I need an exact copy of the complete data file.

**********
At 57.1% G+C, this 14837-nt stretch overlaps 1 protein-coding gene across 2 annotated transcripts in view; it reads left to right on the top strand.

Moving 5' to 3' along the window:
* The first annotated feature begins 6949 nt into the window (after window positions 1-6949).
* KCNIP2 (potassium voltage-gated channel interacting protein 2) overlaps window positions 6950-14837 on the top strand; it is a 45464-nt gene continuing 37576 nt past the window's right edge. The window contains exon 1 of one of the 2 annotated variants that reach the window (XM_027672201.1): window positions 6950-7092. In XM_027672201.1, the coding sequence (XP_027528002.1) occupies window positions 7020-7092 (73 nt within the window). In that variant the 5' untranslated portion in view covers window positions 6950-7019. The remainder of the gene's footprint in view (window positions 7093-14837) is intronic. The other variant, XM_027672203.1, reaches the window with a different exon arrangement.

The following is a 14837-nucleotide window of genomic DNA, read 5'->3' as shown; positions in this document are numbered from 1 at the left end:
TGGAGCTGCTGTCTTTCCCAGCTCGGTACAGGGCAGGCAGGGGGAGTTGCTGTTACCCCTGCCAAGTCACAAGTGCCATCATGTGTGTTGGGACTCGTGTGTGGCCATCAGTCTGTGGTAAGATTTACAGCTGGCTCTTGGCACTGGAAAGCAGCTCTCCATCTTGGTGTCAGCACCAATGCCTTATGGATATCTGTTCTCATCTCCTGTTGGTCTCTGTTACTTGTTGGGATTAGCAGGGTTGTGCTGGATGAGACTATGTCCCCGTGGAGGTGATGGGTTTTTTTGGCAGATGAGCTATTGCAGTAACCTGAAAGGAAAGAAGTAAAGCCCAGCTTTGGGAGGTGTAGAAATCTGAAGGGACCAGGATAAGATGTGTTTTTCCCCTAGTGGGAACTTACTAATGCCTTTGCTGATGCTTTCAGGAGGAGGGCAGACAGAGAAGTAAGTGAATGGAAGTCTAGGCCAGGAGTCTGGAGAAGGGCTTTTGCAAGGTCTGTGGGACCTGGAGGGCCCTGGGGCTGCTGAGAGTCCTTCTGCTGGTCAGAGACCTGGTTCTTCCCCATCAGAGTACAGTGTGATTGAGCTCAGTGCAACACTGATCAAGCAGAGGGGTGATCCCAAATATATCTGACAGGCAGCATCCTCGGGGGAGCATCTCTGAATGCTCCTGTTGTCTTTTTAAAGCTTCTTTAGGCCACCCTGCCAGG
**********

At 57.1% G+C, this 14837-nt stretch overlaps 1 protein-coding gene across 2 annotated transcripts in view; it reads left to right on the top strand.

Moving 5' to 3' along the window:
* The first annotated feature begins 6949 nt into the window (after window positions 1-6949).
* KCNIP2 (potassium voltage-gated channel interacting protein 2) overlaps window positions 6950-14837 on the top strand; it is a 45464-nt gene continuing 37576 nt past the window's right edge. The window contains exon 1 of one of the 2 annotated variants that reach the window (XM_027672201.1): window positions 6950-7092. In XM_027672201.1, the coding sequence (XP_027528002.1) occupies window positions 7020-7092 (73 nt within the window). In that variant the 5' untranslated portion in view covers window positions 6950-7019. The remainder of the gene's footprint in view (window positions 7093-14837) is intronic. The other variant, XM_027672203.1, reaches the window with a different exon arrangement.

The following is a 14837-nucleotide window of genomic DNA, read 5'->3' as shown; positions in this document are numbered from 1 at the left end:
TGGAGCTGCTGTCTTTCCCAGCTCGGTACAGGGCAGGCAGGGGGAGTTGCTGTTACCCCTGCCAAGTCACAAGTGCCATCATGTGTGTTGGGACTCGTGTGTGGCCATCAGTCTGTGGTAAGATTTACAGCTGGCTCTTGGCACTGGAAAGCAGCTCTCCATCTTGGTGTCAGCACCAATGCCTTATGGATATCTGTTCTCATCTCCTGTTGGTCTCTGTTACTTGTTGGGATTAGCAGGGTTGTGCTGGATGAGACTATGTCCCCGTGGAGGTGATGGGTTTTTTTGGCAGATGAGCTATTGCAGTAACCTGAAAGGAAAGAAGTAAAGCCCAGCTTTGGGAGGTGTAGAAATCTGAAGGGACCAGGATAAGATGTGTTTTTCCCCTAGTGGGAACTTACTAATGCCTTTGCTGATGCTTTCAGGAGGAGGGCAGACAGAGAAGTAAGTGAATGGAAGTCTAGGCCAGGAGTCTGGAGAAGGGCTTTTGCAAGGTCTGTGGGACCTGGAGGGCCCTGGGGCTGCTGAGAGTCCTTCTGCTGGTCAGAGACCTGGTTCTTCCCCATCAGAGTACAGTGTGATTGAGCTCAGTGCAACACTGATCAAGCAGAGGGGTGATCCCAAATATATCTGACAGGCAGCATCCTCGGGGGAGCATCTCTGAATGCTCCTGTTGTCTTTTTAAAGCTTCTTTAGGCCACCCTGCCAGG